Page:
by: Nicole Teschner

My 4-year-old is currently fascinated by rainbows, especially since there have already been a few summer sun showers resulting in rainbows this season.  To add layers of understanding and interest to our rainbow sightings, we have read all the children’s books in our library that have anything to do with rainbows, we created our own rainbow with a bowl of water, a mirror, and a flashlight, and we have listened to several versions of “Somewhere Over the Rainbow” a “zillion” times (my daughters term).  
However, since our favorite thing to do is be outside in nature, I created an opportunity for us to go on a nature walk/scavenger hunt  to create our own Nature Rainbow.  Walking, collecting, and sorting items by color was right up her ally, and it ignited questions about plant identification and questions about how flowers and fruits grow from plants/trees.  
What’s great about this activity is that it doesn’t really need anything other than the free printable and the ability to go outside.  
Our nature hike consisted of walking around our neighborhood (urban setting) and a nearby park/forest preserve.  Even my 12-year-old was eager to walk and help us locate some of the harder to find colors in our area.  As you can imagine some colors (like green) were quite easy to find, while others (like blue) were a bit more difficult.  Here are some suggestions to prepare and make the nature walk easier for both you and your little one: 
  1. Depending on your child’s age, you might want to survey where you are going to walk prior to your excursion so you can identify what colors are abundant and where you can find some of the more obscure colors. We frequently go for walks around our neighborhood, so on the days prior to doing this activity, I made a mental note of where we would find some items, so I could steer us in the right direction if my kids got stuck. 
  1. Talk to your kids about respecting places or items that would be inappropriate to pick or take from.  While the forest preserve was all wild and fair game, our neighbors flowers were not.  Prior to setting out, we had a discussion about what not to pick, like flowers that others had planted. Another guideline we have in place (we do a lot of nature hikes!) is when pulling a leaf off a tree or shrub, we can only take one and we try to take it from the lowest branch or underbrush.  We want to be respectful of the environment and others while still fostering a tactile connection to nature.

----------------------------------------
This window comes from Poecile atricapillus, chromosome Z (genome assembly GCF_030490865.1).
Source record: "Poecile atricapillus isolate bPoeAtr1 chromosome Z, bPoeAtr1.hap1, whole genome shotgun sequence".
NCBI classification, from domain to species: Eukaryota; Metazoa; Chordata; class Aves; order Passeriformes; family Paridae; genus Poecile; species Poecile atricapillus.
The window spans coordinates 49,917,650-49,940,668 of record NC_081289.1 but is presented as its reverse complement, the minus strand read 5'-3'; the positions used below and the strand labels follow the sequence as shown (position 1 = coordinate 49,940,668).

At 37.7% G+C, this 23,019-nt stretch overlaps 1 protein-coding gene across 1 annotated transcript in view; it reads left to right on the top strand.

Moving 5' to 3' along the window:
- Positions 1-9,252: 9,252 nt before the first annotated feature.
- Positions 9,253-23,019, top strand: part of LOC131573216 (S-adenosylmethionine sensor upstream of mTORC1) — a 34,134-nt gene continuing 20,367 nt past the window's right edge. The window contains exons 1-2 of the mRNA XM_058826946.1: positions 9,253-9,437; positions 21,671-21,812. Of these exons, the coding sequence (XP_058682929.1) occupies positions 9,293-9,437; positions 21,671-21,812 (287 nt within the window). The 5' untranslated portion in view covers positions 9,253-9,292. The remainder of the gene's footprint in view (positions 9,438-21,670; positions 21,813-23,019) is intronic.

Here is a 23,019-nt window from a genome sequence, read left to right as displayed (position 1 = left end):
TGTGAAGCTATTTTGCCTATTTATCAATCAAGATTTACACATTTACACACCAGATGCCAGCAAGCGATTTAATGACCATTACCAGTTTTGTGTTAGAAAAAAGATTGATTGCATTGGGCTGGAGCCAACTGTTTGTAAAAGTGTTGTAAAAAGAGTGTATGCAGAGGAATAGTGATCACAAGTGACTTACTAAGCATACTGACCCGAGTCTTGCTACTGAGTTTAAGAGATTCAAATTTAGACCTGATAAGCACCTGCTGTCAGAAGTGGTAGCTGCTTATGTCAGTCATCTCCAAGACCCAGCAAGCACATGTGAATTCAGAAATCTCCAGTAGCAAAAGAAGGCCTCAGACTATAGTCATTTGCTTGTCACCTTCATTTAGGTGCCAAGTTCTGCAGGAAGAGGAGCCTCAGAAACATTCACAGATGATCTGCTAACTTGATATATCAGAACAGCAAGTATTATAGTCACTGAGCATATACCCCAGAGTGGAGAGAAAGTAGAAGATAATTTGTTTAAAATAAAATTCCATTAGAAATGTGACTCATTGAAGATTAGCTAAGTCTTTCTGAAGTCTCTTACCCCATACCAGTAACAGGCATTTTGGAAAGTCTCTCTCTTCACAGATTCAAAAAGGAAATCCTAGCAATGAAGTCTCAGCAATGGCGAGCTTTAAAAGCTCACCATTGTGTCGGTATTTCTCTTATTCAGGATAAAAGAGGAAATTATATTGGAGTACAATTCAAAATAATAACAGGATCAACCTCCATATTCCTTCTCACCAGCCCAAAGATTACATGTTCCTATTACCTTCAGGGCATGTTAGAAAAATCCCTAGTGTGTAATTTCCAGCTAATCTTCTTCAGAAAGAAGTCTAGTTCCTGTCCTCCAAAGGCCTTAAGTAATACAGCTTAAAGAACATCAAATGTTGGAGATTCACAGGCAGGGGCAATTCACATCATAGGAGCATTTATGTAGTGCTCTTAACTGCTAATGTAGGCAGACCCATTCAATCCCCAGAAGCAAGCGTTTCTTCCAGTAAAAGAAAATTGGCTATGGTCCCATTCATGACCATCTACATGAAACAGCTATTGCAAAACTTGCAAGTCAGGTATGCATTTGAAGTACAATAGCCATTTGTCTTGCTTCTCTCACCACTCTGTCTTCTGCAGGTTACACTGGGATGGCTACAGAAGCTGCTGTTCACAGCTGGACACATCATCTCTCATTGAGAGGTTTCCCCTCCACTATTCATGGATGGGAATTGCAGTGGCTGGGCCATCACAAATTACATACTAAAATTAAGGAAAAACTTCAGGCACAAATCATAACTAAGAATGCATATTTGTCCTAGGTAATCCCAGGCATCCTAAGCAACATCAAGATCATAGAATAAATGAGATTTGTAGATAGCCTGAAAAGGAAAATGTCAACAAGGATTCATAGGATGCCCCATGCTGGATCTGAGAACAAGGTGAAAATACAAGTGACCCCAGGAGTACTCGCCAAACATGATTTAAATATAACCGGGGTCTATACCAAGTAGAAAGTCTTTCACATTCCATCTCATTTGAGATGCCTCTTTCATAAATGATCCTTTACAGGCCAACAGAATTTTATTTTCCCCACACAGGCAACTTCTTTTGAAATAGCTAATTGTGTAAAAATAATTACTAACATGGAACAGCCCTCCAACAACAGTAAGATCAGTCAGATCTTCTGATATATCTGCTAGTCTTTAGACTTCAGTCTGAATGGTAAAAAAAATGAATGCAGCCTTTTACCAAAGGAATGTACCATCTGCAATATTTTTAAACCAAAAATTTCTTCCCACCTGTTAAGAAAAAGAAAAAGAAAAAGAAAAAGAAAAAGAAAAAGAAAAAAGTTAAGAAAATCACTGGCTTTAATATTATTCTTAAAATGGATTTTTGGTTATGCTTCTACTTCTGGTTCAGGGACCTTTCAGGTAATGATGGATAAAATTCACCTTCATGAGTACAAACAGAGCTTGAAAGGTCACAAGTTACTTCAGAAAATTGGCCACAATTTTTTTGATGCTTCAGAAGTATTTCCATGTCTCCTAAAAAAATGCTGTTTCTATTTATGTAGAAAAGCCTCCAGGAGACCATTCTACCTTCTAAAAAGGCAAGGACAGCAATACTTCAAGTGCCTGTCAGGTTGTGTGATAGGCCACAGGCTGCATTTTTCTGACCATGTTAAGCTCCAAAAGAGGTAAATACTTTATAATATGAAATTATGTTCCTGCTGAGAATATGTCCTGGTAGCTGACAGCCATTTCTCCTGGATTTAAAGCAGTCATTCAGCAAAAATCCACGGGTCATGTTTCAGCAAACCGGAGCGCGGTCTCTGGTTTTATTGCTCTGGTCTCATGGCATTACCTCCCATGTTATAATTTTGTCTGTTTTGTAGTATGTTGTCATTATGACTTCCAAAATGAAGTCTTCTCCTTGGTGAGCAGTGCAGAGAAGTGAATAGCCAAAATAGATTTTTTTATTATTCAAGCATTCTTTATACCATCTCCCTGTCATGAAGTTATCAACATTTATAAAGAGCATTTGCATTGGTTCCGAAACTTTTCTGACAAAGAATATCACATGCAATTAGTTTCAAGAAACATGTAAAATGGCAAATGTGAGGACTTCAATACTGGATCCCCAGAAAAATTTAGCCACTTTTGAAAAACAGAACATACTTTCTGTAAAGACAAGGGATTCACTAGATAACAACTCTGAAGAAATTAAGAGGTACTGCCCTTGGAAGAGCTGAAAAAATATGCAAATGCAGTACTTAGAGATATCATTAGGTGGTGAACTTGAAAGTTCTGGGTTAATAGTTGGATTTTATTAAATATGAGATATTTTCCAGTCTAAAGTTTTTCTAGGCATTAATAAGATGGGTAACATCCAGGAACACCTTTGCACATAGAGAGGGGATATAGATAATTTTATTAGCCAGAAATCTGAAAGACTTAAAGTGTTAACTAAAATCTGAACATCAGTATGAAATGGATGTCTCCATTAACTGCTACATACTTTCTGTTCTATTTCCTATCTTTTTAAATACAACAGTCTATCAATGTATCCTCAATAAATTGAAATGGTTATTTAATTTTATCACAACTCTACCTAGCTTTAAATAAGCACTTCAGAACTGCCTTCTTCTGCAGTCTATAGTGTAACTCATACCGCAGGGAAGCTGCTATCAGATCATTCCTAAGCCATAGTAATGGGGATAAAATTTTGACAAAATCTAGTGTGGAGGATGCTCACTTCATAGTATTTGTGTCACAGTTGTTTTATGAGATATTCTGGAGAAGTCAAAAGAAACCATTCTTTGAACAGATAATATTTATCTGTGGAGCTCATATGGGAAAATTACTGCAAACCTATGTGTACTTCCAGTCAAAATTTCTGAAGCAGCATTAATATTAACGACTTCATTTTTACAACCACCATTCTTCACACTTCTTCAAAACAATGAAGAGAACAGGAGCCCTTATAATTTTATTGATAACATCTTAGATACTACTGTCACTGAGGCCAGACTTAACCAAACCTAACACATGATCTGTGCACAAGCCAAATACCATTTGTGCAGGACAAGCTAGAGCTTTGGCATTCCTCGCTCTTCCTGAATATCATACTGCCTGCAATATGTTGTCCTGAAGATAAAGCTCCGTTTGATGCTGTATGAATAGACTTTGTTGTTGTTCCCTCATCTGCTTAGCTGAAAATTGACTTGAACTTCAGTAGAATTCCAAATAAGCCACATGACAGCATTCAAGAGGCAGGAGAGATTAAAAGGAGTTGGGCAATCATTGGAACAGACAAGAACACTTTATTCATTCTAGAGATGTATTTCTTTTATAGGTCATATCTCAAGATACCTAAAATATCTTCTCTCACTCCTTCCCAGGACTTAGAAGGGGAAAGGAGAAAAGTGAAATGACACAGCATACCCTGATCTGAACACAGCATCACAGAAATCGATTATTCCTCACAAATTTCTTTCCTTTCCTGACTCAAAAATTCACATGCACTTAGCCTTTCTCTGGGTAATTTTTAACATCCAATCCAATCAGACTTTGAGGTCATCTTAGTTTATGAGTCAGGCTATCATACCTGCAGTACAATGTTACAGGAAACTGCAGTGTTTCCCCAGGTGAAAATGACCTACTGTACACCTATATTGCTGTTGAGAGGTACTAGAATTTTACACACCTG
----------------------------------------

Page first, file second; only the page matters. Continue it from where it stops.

1. Have a back up for harder to find colors.  I had a feeling blue was going to be tough.  Since my daughter has a love for blueberries, I made sure we had some in the kitchen for when we came back from our walk. When we came up a little short on blue nature items, I helped by daughter recall how she had eaten some blueberries right from a bush before and that we had some in the kitchen that were just picked.  She was more than happy to use them to finish her Nature Rainbow.  Next time, I will be sure to plant some blue plants and flowers out front!   

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ABOUT THE AUTHOR: Nicole Teschner

I am a a school psychologist turned homeschooling my of three. While I continue to assist in academic research pertaining to education and learning, most of my time is spent supporting my kids’ self-directed interests and keeping my family active and outside.  We are a full spectrum family with varying strengths, weaknesses, gifts, and interests, so our life can get a little chaotic, but if you know anything about chaos theory (and I know very little), there is order and great beauty to be had.  On a personal note, I love animals, books, coffee, yoga, the ocean, and light-bulb moments.  Oh, and did I mention I love books?! It might be more of an obsession.  Read more of Nicole's blogs at: Grounded Learning

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